SAN FRANCISCO -- Regulators and lawmakers have opened investigations into Facebook's power in social networking. Even one of Facebook's own founders has laid out a case for why the company needs to be split up.
Now the world's biggest social network has started to modify its behavior -- in both pre-emptive and defensive ways -- to deal with those threats.
Late last year, Facebook halted acquisition talks with Houseparty, a video-focused social network in Silicon Valley, for fear of inciting antitrust concerns, according to two people with knowledge of the discussions. Acquiring another social network after Facebook was already such a dominant player in that market was too risky, said the people, who spoke on the condition they not be identified because the discussions were confidential.
Facebook has also begun internal changes that make itself harder to break up. The company has been knitting together the messaging systems of Facebook Messenger, Instagram and WhatsApp and has reorganized the departments so that Facebook is more clearly in charge, said two people briefed on the matter. Executives have also worked on rebranding Instagram and WhatsApp to more prominently associate them with Facebook.
The social network's changes are now prompting a debate about whether a more knitted-together Facebook, WhatsApp and Instagram is just smart business or helps strengthen potential anti-competitive practices. Mark Zuckerberg, Facebook's founder and chief executive, has repeatedly said his company faces competition on all sides and is loath to accept a fragmented version of the social giant. He does not want to lose Instagram and WhatsApp, which are enormous and have the ability to continue fueling Facebook's $56 billion business.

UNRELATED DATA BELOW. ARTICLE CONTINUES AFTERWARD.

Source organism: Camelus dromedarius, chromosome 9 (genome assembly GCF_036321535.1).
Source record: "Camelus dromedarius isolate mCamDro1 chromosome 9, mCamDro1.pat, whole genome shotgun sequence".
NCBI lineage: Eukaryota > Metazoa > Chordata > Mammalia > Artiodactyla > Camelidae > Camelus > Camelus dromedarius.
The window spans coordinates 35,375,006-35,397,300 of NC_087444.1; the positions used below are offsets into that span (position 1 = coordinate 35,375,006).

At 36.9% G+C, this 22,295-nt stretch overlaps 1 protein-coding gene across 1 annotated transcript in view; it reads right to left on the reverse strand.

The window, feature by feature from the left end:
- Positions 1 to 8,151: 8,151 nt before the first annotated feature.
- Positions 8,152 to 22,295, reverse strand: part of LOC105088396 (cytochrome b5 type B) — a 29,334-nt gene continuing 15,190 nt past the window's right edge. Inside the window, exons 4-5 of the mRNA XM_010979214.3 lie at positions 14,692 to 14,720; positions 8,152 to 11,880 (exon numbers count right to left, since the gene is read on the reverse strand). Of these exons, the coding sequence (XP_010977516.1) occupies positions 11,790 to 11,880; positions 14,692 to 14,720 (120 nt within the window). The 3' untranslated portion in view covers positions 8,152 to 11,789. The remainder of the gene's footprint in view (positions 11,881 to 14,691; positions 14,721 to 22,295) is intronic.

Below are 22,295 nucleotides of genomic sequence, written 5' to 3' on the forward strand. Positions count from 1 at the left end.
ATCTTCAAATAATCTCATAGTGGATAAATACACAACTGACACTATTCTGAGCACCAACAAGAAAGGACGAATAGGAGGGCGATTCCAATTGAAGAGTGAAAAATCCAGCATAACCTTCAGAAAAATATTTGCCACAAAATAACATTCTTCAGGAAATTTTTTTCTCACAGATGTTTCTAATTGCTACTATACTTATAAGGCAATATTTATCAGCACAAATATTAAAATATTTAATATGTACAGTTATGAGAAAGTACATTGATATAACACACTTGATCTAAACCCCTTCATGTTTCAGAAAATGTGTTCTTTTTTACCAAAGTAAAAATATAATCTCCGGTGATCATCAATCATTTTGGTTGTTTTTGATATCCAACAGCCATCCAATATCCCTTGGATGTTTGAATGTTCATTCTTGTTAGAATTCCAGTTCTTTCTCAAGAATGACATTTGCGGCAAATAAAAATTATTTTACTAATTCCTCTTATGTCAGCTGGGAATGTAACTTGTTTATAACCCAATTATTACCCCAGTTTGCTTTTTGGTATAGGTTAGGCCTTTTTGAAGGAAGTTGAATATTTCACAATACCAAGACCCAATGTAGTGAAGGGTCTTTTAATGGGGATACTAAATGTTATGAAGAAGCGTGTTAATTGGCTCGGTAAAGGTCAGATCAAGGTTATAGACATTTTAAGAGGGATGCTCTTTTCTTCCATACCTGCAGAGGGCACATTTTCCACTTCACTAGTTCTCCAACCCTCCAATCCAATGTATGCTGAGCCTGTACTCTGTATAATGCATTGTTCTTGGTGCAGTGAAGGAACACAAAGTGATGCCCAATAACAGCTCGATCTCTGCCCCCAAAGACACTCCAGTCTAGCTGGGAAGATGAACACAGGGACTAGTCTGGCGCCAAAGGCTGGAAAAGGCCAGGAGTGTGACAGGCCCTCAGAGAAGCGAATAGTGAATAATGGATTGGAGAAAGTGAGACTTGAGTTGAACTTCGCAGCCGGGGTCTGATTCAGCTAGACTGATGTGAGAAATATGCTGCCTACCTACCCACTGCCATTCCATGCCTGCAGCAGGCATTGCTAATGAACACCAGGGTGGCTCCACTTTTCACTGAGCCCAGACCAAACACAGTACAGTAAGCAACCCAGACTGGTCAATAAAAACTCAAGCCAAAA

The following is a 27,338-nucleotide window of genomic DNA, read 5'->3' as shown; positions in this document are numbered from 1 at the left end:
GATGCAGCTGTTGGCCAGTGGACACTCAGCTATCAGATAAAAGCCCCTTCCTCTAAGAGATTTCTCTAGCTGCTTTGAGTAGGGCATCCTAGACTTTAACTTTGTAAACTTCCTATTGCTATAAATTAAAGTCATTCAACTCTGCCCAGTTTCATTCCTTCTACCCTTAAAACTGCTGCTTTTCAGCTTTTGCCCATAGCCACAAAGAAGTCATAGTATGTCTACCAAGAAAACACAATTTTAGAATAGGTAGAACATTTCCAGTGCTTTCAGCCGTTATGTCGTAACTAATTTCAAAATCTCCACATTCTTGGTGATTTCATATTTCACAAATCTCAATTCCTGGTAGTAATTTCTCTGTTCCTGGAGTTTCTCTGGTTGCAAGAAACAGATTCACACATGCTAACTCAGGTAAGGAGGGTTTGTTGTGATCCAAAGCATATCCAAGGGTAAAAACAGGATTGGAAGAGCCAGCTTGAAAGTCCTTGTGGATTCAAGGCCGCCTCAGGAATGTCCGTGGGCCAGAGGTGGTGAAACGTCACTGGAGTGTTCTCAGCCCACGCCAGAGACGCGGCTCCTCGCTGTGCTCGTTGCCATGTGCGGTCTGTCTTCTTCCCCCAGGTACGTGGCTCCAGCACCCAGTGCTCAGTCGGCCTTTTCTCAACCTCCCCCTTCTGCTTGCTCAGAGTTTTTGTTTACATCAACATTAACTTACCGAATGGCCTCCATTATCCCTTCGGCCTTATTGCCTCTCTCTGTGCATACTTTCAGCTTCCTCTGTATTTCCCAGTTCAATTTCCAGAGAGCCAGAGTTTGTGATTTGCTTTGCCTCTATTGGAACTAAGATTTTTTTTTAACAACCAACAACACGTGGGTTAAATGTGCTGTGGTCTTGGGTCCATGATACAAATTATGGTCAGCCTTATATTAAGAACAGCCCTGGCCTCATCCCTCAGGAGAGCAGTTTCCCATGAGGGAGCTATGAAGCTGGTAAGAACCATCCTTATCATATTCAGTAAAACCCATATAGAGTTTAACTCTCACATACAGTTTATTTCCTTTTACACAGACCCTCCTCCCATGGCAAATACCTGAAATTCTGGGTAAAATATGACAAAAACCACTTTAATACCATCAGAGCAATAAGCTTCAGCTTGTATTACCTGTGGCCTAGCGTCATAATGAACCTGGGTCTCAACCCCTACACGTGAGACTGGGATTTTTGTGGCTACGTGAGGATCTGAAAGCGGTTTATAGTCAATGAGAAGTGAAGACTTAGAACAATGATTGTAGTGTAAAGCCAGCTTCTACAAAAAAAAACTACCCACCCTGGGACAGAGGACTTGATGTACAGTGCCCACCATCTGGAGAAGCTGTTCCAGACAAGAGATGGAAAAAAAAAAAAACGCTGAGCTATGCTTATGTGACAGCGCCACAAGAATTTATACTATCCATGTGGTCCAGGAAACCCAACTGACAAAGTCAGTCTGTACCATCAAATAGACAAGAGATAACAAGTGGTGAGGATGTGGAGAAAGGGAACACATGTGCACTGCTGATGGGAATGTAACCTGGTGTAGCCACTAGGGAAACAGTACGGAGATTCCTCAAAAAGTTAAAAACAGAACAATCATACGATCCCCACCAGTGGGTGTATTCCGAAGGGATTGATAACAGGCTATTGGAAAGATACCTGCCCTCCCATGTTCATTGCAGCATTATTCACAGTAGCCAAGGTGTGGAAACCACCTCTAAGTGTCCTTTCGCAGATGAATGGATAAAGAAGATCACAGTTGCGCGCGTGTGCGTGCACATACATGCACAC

"The big question is, is this a logical business plan?" said Gene Kimmelman, a former antitrust official in President Barack Obama's administration and senior adviser to Public Knowledge, a nonprofit think tank in Washington. "For a social network with enormous growth in photos and messaging, there's probably significant business justification for combining the units."
But Rep. David Cicilline, D-R.I., chairman of the House antitrust subcommittee, said Facebook's moves needed to be scrutinized.
"The combination of Facebook, Instagram and WhatsApp into the single largest communications platform in history is a clear attempt to evade effective antitrust enforcement by making it harder for the company to be broken up," he said. "We need to hit the pause button."
Facebook has pushed back on the idea that the company's moves -- particularly in private messaging -- are in anticipation of a potential breakup.
"Building more ways for people to communicate through our messaging apps has always been about creating benefits for people -- plain and simple," said Stan Chudnovsky, a vice president at Facebook overseeing messaging. "People want to be able to reach as many people as they can with the messaging app they choose."